August 17, 2013

Effects of Ribavirin Dose Reduction vs Erythropoietin for Boceprevir-Related Anemia in Patients with Chronic HCV Genotype 1 Infection-a Randomized Trial

Gastroenterology. 2013 Aug 4. pii: S0016-5085(13)01141-4. doi: 10.1053/j.gastro.2013.07.051. [Epub ahead of print]

Poordad F, Lawitz E, Reddy KR, Afdhal NH, Hézode C, Zeuzem S, Lee SS, Calleja JL, Brown RS Jr, Craxi A, Wedemeyer H, Nyberg L, Nelson D, Rossaro L, Balart L, Morgan T, Bacon BR, Flamm SL, Kowdley KV, Deng W, Koury KJ, Pedicone LD, Dutko FJ, Burroughs MH, Alves K, Wahl J, Brass CA, Albrecht JK, Sulkowski MS.

Texas Liver Institute/University of Texas Health Science Center, San Antonio, TX, USA. Electronic address:


BACKGROUND & AIMS: Treatment of Hepatitis C virus (HCV) infection with boceprevir, peginterferon, and ribavirin can lead to anemia, which has been managed by reducing ribavirin dose and/or erythropoietin therapy. We assessed the effects of these anemia management strategies on rates of sustained virologic response (SVR) and safety.

METHODS: Patients (n=687) received 4 weeks of peginterferon and ribavirin followed by 24 or 44 weeks of boceprevir (800 mg, 3 times each day) plus peginterferon and ribavirin. Patients who became anemic (levels of hemoglobin approximately ≤10 g/dL) during the study treatment period (n=500) were assigned to groups that were managed by ribavirin dose reduction (n=249) or erythropoietin therapy (n=251).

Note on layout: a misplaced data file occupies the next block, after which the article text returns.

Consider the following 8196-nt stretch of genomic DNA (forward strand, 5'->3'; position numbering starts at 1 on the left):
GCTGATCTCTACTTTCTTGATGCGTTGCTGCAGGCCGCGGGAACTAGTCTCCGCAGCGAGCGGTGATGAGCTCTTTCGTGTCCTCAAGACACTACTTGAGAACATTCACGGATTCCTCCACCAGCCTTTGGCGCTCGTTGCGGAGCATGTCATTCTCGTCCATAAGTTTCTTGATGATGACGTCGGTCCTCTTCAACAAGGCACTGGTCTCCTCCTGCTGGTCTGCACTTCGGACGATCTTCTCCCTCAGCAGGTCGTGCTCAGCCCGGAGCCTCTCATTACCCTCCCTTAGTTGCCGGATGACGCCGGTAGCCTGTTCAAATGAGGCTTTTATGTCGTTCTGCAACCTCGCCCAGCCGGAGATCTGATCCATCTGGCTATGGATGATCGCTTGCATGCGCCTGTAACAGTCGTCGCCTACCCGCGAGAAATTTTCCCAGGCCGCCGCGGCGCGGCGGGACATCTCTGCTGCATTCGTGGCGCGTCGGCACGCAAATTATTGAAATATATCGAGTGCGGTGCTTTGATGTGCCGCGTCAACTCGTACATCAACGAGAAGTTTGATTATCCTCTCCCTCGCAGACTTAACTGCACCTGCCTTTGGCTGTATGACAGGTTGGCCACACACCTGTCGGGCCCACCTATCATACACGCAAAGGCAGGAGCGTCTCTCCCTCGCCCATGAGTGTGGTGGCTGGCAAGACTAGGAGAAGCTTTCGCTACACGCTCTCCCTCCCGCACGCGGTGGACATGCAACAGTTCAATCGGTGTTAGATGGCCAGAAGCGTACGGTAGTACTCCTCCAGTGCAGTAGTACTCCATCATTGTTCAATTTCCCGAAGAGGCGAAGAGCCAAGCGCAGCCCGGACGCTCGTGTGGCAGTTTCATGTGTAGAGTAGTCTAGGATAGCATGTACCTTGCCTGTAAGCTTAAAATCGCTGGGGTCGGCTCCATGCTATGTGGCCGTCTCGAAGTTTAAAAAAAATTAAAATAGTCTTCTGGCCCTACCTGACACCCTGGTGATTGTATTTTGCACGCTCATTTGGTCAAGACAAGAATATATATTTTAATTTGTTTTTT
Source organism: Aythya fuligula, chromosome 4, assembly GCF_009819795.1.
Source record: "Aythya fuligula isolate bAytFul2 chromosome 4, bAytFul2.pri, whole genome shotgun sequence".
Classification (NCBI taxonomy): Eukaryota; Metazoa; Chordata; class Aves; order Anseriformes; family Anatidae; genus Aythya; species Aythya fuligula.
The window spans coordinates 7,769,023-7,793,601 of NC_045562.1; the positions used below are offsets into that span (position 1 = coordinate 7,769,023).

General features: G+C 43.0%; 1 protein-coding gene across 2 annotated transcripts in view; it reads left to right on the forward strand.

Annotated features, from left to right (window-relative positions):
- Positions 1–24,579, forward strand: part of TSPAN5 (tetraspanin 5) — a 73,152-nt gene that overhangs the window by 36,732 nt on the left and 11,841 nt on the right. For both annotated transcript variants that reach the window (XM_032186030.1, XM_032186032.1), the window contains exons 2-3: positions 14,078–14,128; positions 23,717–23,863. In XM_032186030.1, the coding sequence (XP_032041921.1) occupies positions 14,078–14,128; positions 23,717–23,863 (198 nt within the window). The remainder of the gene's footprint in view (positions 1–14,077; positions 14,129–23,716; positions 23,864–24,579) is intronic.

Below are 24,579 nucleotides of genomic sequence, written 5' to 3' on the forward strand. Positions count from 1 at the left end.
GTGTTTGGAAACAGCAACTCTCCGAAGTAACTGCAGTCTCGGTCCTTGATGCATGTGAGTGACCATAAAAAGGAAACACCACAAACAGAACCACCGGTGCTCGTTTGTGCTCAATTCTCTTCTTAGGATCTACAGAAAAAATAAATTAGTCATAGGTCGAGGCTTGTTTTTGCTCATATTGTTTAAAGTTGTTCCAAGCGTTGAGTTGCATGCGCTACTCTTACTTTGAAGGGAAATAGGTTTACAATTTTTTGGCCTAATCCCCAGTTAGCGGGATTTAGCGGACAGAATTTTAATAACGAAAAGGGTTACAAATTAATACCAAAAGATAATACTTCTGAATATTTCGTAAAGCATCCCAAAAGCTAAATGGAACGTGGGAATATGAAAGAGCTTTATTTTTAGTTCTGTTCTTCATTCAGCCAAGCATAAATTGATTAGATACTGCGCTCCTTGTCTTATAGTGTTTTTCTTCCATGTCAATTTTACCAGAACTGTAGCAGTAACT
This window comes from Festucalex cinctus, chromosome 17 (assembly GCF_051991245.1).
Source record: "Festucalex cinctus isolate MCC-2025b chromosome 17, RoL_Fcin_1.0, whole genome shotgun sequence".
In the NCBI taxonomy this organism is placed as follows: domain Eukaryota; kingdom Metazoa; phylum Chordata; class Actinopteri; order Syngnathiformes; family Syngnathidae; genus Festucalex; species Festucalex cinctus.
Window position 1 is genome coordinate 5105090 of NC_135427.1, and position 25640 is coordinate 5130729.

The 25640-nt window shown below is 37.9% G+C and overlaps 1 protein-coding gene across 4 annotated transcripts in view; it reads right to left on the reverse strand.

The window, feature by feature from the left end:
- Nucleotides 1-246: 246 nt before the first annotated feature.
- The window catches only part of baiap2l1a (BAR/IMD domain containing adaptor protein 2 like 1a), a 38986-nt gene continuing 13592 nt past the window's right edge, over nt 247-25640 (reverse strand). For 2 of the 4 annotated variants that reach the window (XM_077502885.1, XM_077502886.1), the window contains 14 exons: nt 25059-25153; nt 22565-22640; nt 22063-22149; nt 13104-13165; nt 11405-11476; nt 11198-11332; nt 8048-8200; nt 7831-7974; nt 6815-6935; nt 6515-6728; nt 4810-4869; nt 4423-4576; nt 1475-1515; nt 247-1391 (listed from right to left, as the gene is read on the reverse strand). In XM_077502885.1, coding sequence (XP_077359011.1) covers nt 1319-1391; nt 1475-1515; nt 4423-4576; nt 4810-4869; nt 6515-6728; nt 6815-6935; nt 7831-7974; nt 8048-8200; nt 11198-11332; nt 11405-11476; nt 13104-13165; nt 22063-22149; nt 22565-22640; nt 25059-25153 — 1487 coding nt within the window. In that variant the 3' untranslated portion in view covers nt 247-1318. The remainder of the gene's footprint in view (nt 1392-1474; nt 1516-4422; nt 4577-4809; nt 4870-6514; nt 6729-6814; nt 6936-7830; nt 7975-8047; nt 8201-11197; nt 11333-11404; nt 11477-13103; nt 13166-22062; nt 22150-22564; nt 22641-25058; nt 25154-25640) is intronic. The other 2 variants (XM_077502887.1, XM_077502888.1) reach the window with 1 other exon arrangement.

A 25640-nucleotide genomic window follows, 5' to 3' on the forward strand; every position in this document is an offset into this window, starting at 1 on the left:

RESULTS: Rates of SVR were comparable between patients whose anemia was managed by ribavirin dose reduction (71.5%) vs erythropoietin therapy (70.9%), regardless of the timing of the first intervention to manage anemia or the magnitude of ribavirin dose reduction. There was a threshold for the effect on rate of SVR: patients who received <50% of the total mg of ribavirin assigned by the protocol had a significantly lower rate of SVR (P<.0001) than those who received ≥50%. Among patients who did not develop anemia, the rate of SVR was 40.1%. Eleven thromboembolic adverse events were reported, in 9 of 295 patients who received erythropoietin, compared to 1 of 392 patients who did not receive erythropoietin.